Valuation models for default-risky securities: An overview
Valuing financial securities often assumes that the contractual obligations of the security are going to be honored. However, frequently a party to a contract will default on its obligations. Because the contractual features of defaultable securities are usually complex and it is difficult to find comparable securities for which to observe prices, valuation requires formal models that take into account the security's complexities and the uncertainties surrounding future cash flows. Many financial institutions hold large amounts of these securities in their portfolios, and it is important that these institutions have a reliable estimate of the resulting credit exposure. Understanding the strengths and drawbacks of various modeling approaches is also important for implementing prudent risk-management policies to manage credit exposures. ; The author of this article reviews developments in valuation models for defaultable securities dating back to Merton (1974), concluding that although researchers have improved considerably on the basic Merton framework, problems remain. For example, many of the institutional features of bankruptcy and defaults, such as rescheduling of debts, cannot be readily incorporated in the models discussed without making the models intractable. He points out the need for the next generation of valuation models to incorporate at least some institutional features and be able to use the historical probabilities of defaults and credit rating changes without making unnecessarily strong assumptions.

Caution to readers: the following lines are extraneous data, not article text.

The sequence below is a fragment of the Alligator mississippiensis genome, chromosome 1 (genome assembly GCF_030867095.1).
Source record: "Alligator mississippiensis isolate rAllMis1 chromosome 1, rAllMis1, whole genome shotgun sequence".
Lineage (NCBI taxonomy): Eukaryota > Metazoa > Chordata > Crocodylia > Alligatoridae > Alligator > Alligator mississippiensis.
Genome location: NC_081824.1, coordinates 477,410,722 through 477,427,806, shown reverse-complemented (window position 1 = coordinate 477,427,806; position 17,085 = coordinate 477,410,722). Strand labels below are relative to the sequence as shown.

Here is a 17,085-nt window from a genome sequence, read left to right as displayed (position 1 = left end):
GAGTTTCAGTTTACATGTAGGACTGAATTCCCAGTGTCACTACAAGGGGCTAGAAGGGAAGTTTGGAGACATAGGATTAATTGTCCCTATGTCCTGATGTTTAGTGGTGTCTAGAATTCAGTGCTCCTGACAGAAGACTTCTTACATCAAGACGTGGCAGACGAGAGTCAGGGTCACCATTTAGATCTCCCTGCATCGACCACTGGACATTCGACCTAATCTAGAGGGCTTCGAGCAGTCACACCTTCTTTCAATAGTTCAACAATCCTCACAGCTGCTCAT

Volume (Year): (1998)
Issue (Month): Q 4 ()
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